Educators and journalists must look to other sectors of the business world for ways to maintain our own minimum viability, the strategies of the lean startup provide ideas we can apply to our pivots in classrooms and newsrooms.

Why Failing is Not Failure

The difference between a failure that earns an “F” and the failure embraced as part of the startup culture is the role of the  failure in the process. For students who have been indoctrinated to see any failure as the end of the road, the recognition of a startup failure being a constructive step in the process can be difficult to embrace.  This is why we must examine better ways to assess our entrepreneurship courses as we bring them to the journalism curriculum.

Just as we now recognize the perils of being first with a story –  of posting or publishing before all the facts are straight – can result in journalistic failure, we still understand the importance of being first. The ability to be comfortable with the story, knowing subsequent versions will be better is not unlike the startup culture that knows the pivot from version 1 to version 2 of a launch will always be better. So expanding our students’ ability to work with iteration rather than finality can carry through many aspects of their media work.

In developing my media innovation course at the William Allen White School of Journalism and Mass Communications at the University of Kansas, building pivot time into the schedule and also into the grading scheme was important. I also knew the process of team building, by itself, would create some functional challenges for students who may have had various levels of success in collaborative work. So the structure I use for this class has assessment happening in multiple, but clearly defined ways.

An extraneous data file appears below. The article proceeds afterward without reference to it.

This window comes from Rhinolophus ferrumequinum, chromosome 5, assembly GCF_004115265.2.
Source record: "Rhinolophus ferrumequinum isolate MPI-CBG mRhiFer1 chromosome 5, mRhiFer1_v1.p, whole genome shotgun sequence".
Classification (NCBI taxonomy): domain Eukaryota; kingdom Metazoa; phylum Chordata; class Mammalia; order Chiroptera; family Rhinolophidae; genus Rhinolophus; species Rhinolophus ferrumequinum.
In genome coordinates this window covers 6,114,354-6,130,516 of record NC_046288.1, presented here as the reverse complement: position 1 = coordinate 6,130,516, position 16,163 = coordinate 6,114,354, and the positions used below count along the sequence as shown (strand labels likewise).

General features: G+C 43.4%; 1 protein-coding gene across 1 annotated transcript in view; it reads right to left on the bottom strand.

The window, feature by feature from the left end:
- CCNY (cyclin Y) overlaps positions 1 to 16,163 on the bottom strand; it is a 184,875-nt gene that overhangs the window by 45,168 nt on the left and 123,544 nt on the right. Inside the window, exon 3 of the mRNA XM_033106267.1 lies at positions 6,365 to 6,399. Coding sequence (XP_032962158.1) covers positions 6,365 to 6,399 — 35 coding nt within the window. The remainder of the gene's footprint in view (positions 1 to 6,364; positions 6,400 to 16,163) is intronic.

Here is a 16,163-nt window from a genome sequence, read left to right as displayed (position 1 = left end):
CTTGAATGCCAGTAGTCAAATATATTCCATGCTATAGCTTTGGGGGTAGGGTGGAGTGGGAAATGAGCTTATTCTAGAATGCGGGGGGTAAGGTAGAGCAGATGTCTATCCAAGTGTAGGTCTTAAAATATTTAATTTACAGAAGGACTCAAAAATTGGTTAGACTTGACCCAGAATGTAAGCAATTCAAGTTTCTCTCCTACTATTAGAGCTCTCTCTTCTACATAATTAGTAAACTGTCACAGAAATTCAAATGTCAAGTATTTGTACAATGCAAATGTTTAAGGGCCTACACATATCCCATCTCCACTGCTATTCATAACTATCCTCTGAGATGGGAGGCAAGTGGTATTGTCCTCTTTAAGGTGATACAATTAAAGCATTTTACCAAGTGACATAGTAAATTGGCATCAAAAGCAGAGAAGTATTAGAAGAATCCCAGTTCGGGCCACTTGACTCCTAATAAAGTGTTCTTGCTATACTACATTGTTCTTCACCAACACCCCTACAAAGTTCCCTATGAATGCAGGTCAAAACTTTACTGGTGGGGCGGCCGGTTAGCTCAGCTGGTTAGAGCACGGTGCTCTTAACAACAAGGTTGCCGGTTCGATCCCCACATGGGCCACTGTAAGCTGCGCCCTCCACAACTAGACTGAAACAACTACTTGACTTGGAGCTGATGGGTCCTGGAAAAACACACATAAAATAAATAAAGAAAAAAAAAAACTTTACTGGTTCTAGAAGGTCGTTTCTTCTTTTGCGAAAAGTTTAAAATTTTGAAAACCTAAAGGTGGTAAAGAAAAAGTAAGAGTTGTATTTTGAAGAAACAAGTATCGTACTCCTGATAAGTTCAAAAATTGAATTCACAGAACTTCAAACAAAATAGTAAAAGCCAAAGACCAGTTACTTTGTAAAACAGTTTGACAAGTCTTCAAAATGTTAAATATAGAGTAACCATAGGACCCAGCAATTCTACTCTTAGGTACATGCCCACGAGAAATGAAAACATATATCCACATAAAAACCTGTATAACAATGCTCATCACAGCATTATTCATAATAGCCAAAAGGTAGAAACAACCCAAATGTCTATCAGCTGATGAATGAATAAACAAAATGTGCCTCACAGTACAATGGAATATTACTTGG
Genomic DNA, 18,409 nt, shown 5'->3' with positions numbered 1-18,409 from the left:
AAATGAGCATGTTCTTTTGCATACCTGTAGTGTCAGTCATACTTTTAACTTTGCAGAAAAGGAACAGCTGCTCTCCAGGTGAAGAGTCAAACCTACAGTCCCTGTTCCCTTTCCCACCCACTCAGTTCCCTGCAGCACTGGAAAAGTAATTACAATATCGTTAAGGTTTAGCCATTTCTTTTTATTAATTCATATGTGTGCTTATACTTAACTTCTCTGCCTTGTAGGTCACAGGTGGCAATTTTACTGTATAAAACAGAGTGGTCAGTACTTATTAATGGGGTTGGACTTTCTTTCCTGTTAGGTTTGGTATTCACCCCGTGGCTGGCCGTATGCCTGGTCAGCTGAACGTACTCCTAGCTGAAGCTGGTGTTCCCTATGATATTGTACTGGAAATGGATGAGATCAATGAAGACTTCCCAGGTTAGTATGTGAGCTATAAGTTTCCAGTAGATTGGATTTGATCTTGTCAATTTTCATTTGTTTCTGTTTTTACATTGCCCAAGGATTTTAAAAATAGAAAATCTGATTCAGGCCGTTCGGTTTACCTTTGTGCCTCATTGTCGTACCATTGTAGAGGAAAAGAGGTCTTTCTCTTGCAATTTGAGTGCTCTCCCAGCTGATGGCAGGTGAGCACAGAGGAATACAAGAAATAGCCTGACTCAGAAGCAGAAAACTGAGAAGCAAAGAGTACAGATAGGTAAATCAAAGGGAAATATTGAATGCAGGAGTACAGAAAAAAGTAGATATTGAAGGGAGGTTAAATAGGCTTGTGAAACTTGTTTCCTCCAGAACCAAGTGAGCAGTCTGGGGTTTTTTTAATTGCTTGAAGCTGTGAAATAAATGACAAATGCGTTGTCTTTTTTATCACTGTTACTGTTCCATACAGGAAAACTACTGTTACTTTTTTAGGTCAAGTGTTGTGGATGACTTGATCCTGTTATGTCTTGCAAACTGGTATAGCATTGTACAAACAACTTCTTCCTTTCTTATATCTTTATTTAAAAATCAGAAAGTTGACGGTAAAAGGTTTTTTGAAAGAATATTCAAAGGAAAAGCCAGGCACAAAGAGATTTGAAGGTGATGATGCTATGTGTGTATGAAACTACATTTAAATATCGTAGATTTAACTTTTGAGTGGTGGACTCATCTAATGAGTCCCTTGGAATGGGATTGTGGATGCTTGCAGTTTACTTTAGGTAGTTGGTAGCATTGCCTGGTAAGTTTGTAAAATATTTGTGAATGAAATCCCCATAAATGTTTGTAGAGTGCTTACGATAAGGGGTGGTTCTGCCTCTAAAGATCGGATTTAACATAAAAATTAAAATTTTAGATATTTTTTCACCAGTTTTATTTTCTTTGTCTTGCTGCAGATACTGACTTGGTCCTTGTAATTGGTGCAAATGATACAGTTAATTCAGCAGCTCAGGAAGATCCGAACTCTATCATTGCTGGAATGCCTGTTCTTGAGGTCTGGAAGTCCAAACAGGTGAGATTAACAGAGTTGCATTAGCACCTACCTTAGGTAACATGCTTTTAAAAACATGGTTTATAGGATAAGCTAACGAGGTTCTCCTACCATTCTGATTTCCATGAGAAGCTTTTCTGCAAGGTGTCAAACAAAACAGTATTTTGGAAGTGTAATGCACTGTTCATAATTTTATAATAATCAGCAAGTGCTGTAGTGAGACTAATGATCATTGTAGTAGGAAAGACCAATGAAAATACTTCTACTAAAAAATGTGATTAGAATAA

The course has a single assignment with four parts; Prepare, Produce, Pitch, Pivot. Each part has an assessment that includes both objective and subjective measurements as follows:

  1. Prepare: Students are objectively assessed on the inclusion and completeness of required elements of initial project proposals. The proposals are judged subjectively on their potential for meeting expectations defined by the team.
  2. Produce: Objective measurement of technical skills applied to prototype production are paired with quality values established by the team as part of the proposal created in Step 1.
  3. Pitch: In shark tank style, the team pitches their product to an appropriate group of professionals (business owners, investors, media pros, as appropriate). These “judges” use a rubric with specific measurable qualities and room for their subjective ratings.
  4. Pivot: This is the most important application of failure integration. How successfully does the team respond to the previous assessment steps and complete the term by identifying the steps needed to improve the product. This final evaluation step is my total of the objective measurements and the combined subjective total of my appraisal of their efforts and individual team evaluations of their work, the work of the team and the success of the process.

This grading method, like the entrepreneurial endeavor, is an evolutionary process. With each new semester, and each new group of student teams, elements are revised and the system modified. The goal of the course, and of this assessment process, is to challenge the students to understand growth in this field is never finished and the ultimate measure of their success is not the ‘A’ or ‘F’ they receive on each part, but what they do with the knowledge learned along the way.

We must recognize entrepreneurship has a culture of success  that includes a willingness to look at things differently. This can be applied to the classroom by accepting our primary role as educators is to facilitate learning, not just teach. We can do this by letting students define the measure of their own success by establishing a framework based on the short production cycle, collaborative teamwork and idea-to-product flow they will face in the real world.